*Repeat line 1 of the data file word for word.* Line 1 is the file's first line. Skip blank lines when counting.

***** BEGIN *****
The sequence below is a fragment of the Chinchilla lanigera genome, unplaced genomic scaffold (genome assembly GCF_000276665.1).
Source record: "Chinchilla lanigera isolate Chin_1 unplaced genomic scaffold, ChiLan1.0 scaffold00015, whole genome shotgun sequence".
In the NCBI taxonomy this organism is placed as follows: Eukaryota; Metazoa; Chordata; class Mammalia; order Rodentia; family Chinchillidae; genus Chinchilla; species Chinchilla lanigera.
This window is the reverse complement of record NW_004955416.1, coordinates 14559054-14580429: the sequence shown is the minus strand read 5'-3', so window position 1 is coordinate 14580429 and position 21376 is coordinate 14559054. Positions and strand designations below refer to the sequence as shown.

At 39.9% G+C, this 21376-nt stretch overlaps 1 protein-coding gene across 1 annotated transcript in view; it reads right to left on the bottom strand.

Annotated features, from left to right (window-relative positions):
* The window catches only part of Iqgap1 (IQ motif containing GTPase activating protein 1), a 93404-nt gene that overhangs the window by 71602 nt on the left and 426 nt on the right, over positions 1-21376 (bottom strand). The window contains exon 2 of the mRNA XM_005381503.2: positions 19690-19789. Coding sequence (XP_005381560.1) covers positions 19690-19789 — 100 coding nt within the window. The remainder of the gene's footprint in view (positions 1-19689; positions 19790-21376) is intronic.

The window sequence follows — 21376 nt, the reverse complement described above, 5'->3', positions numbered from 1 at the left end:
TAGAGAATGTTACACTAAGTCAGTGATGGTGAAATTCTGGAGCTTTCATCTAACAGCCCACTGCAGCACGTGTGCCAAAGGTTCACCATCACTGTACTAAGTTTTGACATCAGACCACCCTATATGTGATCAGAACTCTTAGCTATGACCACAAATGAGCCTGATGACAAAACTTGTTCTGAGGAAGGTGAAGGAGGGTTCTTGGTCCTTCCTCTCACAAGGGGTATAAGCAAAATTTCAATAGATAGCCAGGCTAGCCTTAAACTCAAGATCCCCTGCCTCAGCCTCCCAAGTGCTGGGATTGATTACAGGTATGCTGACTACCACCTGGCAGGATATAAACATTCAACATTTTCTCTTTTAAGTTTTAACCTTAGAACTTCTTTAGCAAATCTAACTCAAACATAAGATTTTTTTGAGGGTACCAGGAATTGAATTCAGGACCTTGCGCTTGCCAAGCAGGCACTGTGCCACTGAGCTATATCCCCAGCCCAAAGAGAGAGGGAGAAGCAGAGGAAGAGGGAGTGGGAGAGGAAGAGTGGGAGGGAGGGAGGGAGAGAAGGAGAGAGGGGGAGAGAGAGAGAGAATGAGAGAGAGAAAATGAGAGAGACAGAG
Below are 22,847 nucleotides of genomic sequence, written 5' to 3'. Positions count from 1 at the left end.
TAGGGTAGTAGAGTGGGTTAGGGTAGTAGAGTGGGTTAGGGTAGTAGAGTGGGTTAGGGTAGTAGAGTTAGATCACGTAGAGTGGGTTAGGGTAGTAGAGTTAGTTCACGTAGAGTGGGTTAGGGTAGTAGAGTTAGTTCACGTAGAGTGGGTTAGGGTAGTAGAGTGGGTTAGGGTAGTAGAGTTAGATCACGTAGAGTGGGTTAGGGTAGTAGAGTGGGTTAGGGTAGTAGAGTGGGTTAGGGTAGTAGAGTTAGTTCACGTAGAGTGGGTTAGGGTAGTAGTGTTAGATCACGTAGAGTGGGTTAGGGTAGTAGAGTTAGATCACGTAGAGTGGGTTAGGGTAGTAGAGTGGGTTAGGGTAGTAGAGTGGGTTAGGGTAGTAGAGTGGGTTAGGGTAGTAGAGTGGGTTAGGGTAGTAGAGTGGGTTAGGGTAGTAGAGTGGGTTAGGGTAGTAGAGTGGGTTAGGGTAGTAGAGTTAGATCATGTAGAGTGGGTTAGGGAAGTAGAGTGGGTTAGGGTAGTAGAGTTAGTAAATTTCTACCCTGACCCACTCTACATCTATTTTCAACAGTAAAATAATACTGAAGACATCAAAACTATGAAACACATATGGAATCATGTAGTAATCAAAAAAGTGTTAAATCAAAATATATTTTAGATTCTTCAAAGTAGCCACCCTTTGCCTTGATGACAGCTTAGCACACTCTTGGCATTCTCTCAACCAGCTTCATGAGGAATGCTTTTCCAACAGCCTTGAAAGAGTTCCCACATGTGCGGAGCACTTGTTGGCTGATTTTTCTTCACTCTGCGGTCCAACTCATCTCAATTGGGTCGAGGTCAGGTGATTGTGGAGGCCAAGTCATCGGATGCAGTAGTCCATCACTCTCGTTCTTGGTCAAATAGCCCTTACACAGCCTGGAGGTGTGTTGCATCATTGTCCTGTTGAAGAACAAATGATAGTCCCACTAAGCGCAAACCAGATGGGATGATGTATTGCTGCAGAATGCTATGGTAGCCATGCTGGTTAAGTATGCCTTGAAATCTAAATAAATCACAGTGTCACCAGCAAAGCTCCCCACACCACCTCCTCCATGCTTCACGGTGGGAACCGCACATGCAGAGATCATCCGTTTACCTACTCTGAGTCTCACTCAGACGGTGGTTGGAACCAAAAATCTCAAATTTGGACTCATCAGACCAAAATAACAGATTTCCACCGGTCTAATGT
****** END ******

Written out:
The sequence below is a fragment of the Chinchilla lanigera genome, unplaced genomic scaffold (genome assembly GCF_000276665.1).